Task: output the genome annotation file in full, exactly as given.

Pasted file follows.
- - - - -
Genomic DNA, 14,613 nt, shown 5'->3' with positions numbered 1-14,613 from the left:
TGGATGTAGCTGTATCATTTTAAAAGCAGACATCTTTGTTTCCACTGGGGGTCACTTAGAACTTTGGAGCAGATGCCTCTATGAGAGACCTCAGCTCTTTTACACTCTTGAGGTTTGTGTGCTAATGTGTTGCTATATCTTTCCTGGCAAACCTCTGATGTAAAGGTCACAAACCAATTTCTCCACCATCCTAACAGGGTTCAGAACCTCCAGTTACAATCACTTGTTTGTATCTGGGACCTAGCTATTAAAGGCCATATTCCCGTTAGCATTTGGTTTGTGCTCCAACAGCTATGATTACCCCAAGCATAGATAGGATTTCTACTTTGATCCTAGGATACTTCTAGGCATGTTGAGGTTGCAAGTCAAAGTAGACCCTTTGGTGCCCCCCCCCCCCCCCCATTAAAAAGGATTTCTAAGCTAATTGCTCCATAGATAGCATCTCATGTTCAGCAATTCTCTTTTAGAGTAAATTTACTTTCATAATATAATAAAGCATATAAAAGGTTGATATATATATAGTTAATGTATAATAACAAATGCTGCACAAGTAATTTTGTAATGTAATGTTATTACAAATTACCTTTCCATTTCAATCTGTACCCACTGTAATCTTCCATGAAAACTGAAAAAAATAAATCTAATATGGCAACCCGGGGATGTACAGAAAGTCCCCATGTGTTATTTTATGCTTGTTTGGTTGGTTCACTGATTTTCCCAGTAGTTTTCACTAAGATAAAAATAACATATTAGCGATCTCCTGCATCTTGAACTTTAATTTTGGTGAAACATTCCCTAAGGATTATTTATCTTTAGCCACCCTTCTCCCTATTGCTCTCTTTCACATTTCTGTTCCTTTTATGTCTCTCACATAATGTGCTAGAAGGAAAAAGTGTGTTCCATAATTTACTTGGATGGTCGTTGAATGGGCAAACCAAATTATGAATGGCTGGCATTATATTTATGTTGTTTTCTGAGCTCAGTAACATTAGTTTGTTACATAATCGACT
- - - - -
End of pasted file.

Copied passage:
Genomic DNA, 14,613 nt, shown 5'->3' with positions numbered 1-14,613 from the left:
TGGATGTAGCTGTATCATTTTAAAAGCAGACATCTTTGTTTCCACTGGGGGTCACTTAGAACTTTGGAGCAGATGCCTCTATGAGAGACCTCAGCTCTTTTACACTCTTGAGGTTTGTGTGCTAATGTGTTGCTATATCTTTCCTGGCAAACCTCTGATGTAAAGGTCACAAACCAATTTCTCCACCATCCTAACAGGGTTCAGAACCTCCAGTTACAATCACTTGTTTGTATCTGGGACCTAGCTATTAAAGGCCATATTCCCGTTAGCATTTGGTTTGTGCTCCAACAGCTATGATTACCCCAAGCATAGATAGGATTTCTACTTTGATCCTAGGATACTTCTAGGCATGTTGAGGTTGCAAGTCAAAGTAGACCCTTTGGTGCCCCCCCCCCCCCCCCATTAAAAAGGATTTCTAAGCTAATTGCTCCATAGATAGCATCTCATGTTCAGCAATTCTCTTTTAGAGTAAATTTACTTTCATAATATAATAAAGCATATAAAAGGTTGATATATATATAGTTAATGTATAATAACAAATGCTGCACAAGTAATTTTGTAATGTAATGTTATTACAAATTACCTTTCCATTTCAATCTGTACCCACTGTAATCTTCCATGAAAACTGAAAAAAATAAATCTAATATGGCAACCCGGGGATGTACAGAAAGTCCCCATGTGTTATTTTATGCTTGTTTGGTTGGTTCACTGATTTTCCCAGTAGTTTTCACTAAGATAAAAATAACATATTAGCGATCTCCTGCATCTTGAACTTTAATTTTGGTGAAACATTCCCTAAGGATTATTTATCTTTAGCCACCCTTCTCCCTATTGCTCTCTTTCACATTTCTGTTCCTTTTATGTCTCTCACATAATGTGCTAGAAGGAAAAAGTGTGTTCCATAATTTACTTGGATGGTCGTTGAATGGGCAAACCAAATTATGAATGGCTGGCATTATATTTATGTTGTTTTCTGAGCTCAGTAACATTAGTTTGTTACATAATCGACT